The Cowsills In Magazines

What Does Louis Armstrong Mean?
June 2001
Off Beat Magazine

What Does Louis Armstrong Mean? It is an interesting question, and a vague one. The questions' interest is derived from that very vagueness. It can be interpreted narrowly and answered as "What does Louis Armstrong mean to me," and be used as fodder for a personal exploration of the impact that Armstrong's life and music may have had in the way one views the world or carries on his or her life. The question can also be given a broad interpretation (The Supreme Court of Satchelmouth!) and examined in the context of his imposing presence on our cultural landscape, what he means to us. Wynton Marsalis, for example, speaking in Gary Giddins' documentary "Satchmo" (a companion to the book of that name) said Armstrong's was "the sound of America and the freedom that it is supposed to represent." In Armstrong's art there is possibility and triumph and celebration and the blues. It is in the very humane-ness, of his playing and singing, as well as his off-stage life, and his ability to elicit emotional responses in people that make this question ripe for discussion. Some may answer viewing Armstrong as the magnetic pop star of "Hello Dolly," or "What A Wonderful World," while others will no doubt answer in terms of the innovations of his early "Hot Fives and Sevens" period. So we ask "What does Louis Armstrong mean?"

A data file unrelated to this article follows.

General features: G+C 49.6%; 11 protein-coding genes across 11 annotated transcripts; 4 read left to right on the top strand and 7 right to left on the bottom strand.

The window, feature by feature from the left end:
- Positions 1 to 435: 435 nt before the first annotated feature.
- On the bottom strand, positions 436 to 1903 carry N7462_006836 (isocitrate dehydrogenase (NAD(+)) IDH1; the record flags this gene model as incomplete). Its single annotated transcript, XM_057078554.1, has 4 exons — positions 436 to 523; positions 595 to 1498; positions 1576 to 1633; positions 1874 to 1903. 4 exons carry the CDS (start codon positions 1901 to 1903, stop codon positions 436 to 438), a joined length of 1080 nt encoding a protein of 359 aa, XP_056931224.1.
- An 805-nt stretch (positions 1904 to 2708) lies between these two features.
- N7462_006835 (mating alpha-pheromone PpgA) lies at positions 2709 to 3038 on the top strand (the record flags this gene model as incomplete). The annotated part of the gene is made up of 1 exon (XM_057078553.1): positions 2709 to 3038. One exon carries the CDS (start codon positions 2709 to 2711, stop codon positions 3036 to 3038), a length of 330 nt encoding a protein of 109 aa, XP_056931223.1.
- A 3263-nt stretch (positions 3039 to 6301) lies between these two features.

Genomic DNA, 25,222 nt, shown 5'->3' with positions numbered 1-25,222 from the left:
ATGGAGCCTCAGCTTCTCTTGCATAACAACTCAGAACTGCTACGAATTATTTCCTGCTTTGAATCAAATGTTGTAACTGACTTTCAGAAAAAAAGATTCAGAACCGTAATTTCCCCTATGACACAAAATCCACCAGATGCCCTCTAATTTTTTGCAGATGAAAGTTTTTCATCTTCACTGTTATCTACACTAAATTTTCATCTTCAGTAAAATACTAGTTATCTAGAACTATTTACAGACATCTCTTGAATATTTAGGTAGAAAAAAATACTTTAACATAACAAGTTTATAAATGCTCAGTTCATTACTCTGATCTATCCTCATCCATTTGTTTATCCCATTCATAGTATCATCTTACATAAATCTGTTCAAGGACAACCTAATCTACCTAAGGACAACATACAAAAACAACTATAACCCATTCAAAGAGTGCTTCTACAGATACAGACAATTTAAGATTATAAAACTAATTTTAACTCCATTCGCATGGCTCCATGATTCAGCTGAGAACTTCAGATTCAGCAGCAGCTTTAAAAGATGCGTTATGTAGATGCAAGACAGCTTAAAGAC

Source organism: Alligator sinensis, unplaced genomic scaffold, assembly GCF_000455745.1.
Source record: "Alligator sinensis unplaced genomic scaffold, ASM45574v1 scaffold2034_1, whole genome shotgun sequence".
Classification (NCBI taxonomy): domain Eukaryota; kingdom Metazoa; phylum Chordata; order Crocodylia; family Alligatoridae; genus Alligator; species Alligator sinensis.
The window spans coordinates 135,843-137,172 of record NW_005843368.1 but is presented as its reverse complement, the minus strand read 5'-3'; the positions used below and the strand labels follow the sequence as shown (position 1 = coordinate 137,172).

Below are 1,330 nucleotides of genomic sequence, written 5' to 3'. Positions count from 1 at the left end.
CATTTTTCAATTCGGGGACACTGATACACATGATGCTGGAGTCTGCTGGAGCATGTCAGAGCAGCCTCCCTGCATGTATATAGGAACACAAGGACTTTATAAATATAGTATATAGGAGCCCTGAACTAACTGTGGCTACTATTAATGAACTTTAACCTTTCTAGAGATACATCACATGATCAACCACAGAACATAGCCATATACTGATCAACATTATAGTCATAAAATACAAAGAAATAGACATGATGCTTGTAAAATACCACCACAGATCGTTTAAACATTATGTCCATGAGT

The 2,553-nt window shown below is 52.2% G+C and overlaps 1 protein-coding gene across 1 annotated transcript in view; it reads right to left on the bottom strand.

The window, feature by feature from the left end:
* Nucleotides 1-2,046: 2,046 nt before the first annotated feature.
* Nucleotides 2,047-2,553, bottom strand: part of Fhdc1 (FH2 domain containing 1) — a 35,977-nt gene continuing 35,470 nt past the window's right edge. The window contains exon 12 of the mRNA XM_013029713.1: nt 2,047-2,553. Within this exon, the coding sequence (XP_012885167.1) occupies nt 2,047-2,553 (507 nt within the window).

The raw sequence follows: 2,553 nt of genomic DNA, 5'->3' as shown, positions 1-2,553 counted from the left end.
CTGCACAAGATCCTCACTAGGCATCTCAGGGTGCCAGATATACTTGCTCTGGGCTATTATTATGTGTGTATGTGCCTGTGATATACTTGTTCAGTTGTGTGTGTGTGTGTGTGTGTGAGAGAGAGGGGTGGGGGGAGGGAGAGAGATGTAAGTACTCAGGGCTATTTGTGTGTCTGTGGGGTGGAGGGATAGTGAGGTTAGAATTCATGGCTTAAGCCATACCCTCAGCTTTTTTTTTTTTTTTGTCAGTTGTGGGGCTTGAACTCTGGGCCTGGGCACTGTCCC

"Wonderful World" is a beautiful, beautiful song in anybody's hands. I wanted to get up there [at Jazz Fest] and do a Joey Ramone song because that's my heritage. Kinks—that's my heritage. Frankly, Armstrong probably means less to me than Chris Kenner.

—Peter Holsapple, Continental Drifters

He means that I stayed up a half an hour longer to watch him on Ed Sullivan. Ed Sullivan was on at 8, and I usually went to bed at 7:30, but I was granted an extra half-hour when something special was on. I remember wishing he was related to me because he seemed so sweet.

—Susan Cowsill, Continental Drifters

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